Leading children to God in prayer and at liturgies
Only a few years ago our Catholic parish school transitioned into a parish supported and neighborhood sponsored primary grade school, also sustained with public funding. While we are allowed to maintain our Catholic identity, our neighborhood had long ago run out of the chain of supply Catholic youngsters who used to stock our classrooms. In effect, our school now serves a population who are simply not Catholic.
In an attempt to bridge this transition, presiders, principals, liturgists and teachers created some form of eucharistic hybrid whereby the students were allowed to attend the parish daily Mass once weekly, but of course never approached the eucharistic table. Some of them sat during the procession while others came up for a blessing, still others received a thumb-traced cross on their foreheads. In essence, the kids were an add-on, nearly a nuisance. Neither the kids, nor the Catholic adults understood why the other was present. All this in search of Jesus.
Discovering Jesus Christ can be an elusive, mysterious and rewarding journey, but not so much around the celebration of the Mass for youngsters who are strangers to our rituals. Some protest it is important that they be exposed to our faith, practices and rituals. Sadly, some leaders expect these students to be confirmed Catholics by high school graduation. Such lofty aspirations neglect the very foundation of church ministry and mission since the Second Vatican Council.
We live out the works of mercy (instructing, counseling, feeding, clothing, sheltering, spelling, adding, subtracting, reading, writing) as a church not to gain new members but precisely, because this is what we do as church. New members are a bonus; adherence, addition or conversion are secondary. Primarily, we evangelize because we have been so moved by our own faith so as to share its fruits with others. The good news is telling others the news of God.
And so, we pray in the name of God with youngsters unfamiliar with our approach. This calls for some ingenuity, thoughtfulness and creativity. Where father figures are absent, God as Father may not be an image relatable to families wracked with high male incarceration rates. The God of gaud — gold, incense, and myrrh — may be completely foreign to children born into poverty. The manicured, Little Bo Peep flock does not speak to youngsters whose breakfast and lunch are funded by the state and the eucharistic banquet table at home can, at times, be bare at their supper hour. A solemn, pious, silent Lord is far from these youngsters’ imagination of what a God of love must be like.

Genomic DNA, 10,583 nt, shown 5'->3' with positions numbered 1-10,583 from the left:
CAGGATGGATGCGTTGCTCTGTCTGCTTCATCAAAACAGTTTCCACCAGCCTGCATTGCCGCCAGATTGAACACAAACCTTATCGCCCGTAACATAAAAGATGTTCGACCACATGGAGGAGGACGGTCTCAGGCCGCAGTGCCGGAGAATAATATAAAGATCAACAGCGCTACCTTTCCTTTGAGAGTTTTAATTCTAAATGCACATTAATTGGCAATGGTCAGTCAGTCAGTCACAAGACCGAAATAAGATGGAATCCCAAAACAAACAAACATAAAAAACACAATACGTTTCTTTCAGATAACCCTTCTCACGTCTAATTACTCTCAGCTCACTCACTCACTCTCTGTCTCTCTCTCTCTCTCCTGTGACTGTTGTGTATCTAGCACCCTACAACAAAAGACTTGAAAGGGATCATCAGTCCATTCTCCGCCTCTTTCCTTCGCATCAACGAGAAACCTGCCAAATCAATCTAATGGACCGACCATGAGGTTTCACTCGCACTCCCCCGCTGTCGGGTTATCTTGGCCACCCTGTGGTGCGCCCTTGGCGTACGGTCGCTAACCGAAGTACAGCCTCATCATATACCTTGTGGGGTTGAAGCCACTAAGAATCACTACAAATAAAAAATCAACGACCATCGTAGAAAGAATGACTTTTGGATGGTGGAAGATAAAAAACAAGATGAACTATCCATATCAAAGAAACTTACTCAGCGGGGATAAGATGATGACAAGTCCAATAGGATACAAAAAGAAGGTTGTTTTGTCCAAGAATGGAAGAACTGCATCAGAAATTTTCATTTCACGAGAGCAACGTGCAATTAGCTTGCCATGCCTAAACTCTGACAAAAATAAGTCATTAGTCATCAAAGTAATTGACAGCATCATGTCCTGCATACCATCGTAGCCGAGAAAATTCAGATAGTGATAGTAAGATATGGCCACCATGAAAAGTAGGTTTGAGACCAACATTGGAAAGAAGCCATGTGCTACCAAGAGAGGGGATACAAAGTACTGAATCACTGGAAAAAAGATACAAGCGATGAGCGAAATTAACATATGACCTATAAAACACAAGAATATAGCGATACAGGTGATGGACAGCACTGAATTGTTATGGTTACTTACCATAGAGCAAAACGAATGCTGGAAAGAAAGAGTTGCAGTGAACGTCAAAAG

On the feast of Exaltation of the Cross, we place the processional crucifix in front of these youngsters. Instead of telling them what to think about the cross, we invite them to bring to words what they see. At first, they see gold, then Jesus, then wood and then they express deeper insight feeding off of each other’s responses: dying, suffering, forgiving, pain, etc. We inquire if they can relate to anyone in those circumstances.
In the image of a large framed portrait of a younger person tending two sheep, children are invited to imagine who the (rather androgynous) shepherd might be — a babysitter? teacher? day care worker? — even entertaining discussion of the shepherd’s gender.
Congregation of Sisters of St. Agnes Sr. Doris Klein has a portrait entitled “Gramma God,” whom she describes as “warm and welcoming, a soft lap of safety, filled with hugs, treats, and treasures.” We invite the kids to reminisce about any such figures in their own lives.
In an urban setting, the sound of gunfire is the background music in many of the students’ neighborhoods. We dedicate and bless a peace garden at the school’s entrance to commemorate classmates lost to neighborhood violence and hatred, sending the message “not here, not on our watch.”
Singing Kyries or Glorias, while beautiful, do not yet speak to these youngsters. Rather what works are antiphonal/campfire upbeat tunes, familiar melodies which can truly drown out the “monkey mind” in their lives, repetitive refrains with body movements and hands, using the ancient orans posture during the Lord’s Prayer. We patiently encourage copious prayer petitions, using a rousing, cheerleader type refrain “Lord, hear us!” and “Let the people say ‘Amen!’” The clapping and all the rest invite primary students to own their prayer, to form relationships with ministers and staff present, their classmates, and the mysterious Spirit of God who hovers whenever people are gathered in Jesus’ name. Ashes, fire, incense, water, liturgical books, the Lectionary and all sacred objects form the backdrop out of which the mysterious God flows.
In essence, our search for God with children in communal prayer begins by ascertaining where they are coming from, we take them by the hand, and they lead us on the path to where God wants to be.
Celebration Publications - November 2017